Fortunately, the writing is very elegant and makes the books addicting to read. If you’re intimidated by their length, they’re broken up into pretty short chapters, with many shorter subchapters in each. The action scenes are, for the most part, pretty darn good too.

But even with great prose, the characters leave something to be desired. They don’t really have much personality beyond their established archetypes. Kell is just… a dude, and Lila is just… a dudette. Sure, Kell has some kind of battle of temptation with the MacGuffin in book one, but it’s not particularly interesting. Lila has that YA protagonist trope of being a special snowflake for no reason, AND IT’S ANNOYING. Many reviews on Goodreads have riffed on her enough, so I’d only be repeating them if I elaborated on Lila in detail. Just know that she’s a pretentious, obnoxious brat. Of all the characters, Kell’s rival, Holland, is by far the most fleshed out, but he’s not quite enough to offset everyone else. If it wasn’t for the great writing of the actual story, these people would’ve made reading Shades of Magic very tedious.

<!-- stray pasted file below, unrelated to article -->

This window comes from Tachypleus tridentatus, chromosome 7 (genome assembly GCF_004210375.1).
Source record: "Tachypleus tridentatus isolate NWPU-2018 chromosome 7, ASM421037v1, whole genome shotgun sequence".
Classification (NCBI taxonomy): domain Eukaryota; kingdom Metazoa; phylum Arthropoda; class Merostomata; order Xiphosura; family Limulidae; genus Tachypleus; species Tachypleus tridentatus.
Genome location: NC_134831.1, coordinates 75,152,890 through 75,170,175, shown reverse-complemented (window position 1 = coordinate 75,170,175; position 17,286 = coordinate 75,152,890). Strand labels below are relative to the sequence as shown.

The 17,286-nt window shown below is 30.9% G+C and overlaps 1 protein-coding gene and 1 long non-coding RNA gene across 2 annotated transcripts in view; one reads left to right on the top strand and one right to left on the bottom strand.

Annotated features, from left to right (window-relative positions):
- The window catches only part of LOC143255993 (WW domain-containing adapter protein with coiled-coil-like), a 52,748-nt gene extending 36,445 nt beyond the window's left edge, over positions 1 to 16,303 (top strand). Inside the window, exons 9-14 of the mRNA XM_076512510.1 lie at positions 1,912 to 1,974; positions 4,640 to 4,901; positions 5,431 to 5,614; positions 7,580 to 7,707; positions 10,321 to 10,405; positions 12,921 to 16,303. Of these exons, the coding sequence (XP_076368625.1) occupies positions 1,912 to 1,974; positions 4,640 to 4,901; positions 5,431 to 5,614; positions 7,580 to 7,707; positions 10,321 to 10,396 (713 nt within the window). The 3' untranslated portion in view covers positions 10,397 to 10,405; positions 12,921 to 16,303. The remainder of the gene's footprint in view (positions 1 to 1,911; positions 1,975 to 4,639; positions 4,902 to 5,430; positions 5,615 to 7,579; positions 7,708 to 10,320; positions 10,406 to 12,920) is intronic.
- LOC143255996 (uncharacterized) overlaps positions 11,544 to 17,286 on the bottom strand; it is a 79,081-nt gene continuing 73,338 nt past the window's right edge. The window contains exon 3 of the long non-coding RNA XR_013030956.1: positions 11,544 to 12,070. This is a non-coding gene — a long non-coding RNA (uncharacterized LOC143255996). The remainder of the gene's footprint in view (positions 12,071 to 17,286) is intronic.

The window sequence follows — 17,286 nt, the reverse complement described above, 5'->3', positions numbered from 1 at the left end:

Also be wary that Shades of Magic follows the tradition of “the second book being awful” very faithfully. A Gathering of Shadows was an absolute slog to get through. The whole thing revolved around some tournament that wasn’t even plot relevant in the first place, and was chock full of rushed and unexciting fights. Only the last sixty pages or so are important, as they lead into the events of the final book.

While the final book, A Conjuring of Light, is definitely an improvement, it isn’t that much better. Despite the urgency of the situation established at the beginning of the novel, a lot of it is spent wasting time with inconsequential characters that I didn’t even remember. One thing that blows my mind is how some authors are able to write entire chapters that serve no purpose to the main story. Fortunately, Shades of Magic is nowhere near as bad as Keeper of the Lost Cities, whose seventh book spends FOUR HUNDRED PAGES IN THE INFIRMARY, but it’s noticeable.